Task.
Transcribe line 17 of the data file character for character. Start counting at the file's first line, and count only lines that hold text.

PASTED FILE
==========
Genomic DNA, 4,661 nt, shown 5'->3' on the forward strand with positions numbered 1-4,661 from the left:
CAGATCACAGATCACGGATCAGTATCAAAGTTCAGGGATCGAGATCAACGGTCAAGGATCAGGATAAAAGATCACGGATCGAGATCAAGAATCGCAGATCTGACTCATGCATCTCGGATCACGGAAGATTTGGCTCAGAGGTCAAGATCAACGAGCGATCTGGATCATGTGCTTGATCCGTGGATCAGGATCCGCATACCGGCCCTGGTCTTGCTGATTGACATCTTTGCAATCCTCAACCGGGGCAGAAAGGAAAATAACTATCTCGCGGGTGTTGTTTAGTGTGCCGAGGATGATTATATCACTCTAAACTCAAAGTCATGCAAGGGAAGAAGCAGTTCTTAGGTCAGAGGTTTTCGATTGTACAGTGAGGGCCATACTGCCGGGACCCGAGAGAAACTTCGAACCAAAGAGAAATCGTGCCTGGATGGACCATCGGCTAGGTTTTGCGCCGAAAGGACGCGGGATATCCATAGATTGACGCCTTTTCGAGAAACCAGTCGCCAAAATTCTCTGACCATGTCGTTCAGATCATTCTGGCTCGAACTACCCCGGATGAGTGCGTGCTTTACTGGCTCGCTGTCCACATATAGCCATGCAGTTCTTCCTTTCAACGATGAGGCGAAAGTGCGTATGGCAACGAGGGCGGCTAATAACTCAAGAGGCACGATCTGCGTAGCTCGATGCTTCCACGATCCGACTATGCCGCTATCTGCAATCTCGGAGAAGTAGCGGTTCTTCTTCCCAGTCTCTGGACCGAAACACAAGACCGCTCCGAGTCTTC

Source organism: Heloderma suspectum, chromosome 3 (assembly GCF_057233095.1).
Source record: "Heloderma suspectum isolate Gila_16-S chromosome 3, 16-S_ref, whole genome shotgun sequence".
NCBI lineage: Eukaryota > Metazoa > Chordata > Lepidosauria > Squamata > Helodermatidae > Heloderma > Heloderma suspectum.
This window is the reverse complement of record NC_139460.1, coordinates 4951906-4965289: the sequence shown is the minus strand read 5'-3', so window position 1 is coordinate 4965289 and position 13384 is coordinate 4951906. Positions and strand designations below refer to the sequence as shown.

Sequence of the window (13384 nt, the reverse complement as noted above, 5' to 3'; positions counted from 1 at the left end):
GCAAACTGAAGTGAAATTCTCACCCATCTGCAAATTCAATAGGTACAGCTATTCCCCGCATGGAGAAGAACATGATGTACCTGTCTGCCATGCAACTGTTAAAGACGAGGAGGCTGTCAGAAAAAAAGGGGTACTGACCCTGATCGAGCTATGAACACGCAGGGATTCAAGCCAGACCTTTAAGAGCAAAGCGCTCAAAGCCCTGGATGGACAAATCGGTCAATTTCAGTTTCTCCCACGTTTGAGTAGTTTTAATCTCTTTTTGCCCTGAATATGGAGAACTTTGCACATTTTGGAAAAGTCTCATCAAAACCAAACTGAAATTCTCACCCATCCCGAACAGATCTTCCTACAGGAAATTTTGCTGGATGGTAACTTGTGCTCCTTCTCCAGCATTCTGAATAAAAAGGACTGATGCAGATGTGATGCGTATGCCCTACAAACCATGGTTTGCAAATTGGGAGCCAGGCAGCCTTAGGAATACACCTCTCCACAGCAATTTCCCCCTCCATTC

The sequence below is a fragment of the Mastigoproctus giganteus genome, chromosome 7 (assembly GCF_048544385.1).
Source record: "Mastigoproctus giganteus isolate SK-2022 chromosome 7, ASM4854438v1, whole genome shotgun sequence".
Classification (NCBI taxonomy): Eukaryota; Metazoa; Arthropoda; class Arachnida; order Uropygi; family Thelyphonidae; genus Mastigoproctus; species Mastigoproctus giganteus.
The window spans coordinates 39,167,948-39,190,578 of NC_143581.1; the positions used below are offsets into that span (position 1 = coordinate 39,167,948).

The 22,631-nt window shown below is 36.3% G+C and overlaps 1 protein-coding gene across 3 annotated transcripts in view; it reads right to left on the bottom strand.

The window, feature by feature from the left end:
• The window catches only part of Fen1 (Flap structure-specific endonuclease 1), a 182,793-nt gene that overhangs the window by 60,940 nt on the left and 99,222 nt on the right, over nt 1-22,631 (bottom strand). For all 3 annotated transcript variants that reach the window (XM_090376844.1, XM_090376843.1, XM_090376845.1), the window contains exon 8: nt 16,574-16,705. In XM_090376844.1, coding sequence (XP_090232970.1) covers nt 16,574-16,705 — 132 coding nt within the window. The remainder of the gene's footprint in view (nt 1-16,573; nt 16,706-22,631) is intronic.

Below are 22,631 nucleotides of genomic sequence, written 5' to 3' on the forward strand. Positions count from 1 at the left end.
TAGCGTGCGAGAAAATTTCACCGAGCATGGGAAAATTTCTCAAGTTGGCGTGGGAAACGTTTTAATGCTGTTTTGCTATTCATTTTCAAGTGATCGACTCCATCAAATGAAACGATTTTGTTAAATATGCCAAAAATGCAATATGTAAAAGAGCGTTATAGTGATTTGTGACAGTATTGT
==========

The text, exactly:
TAGCGTGCGAGAAAATTTCACCGAGCATGGGAAAATTTCTCAAGTTGGCGTGGGAAACGTTTTAATGCTGTTTTGCTATTCATTTTCAAGTGATCGACTCCATCAAATGAAACGATTTTGTTAAATATGCCAAAAATGCAATATGTAAAAGAGCGTTATAGTGATTTGTGACAGTATTGT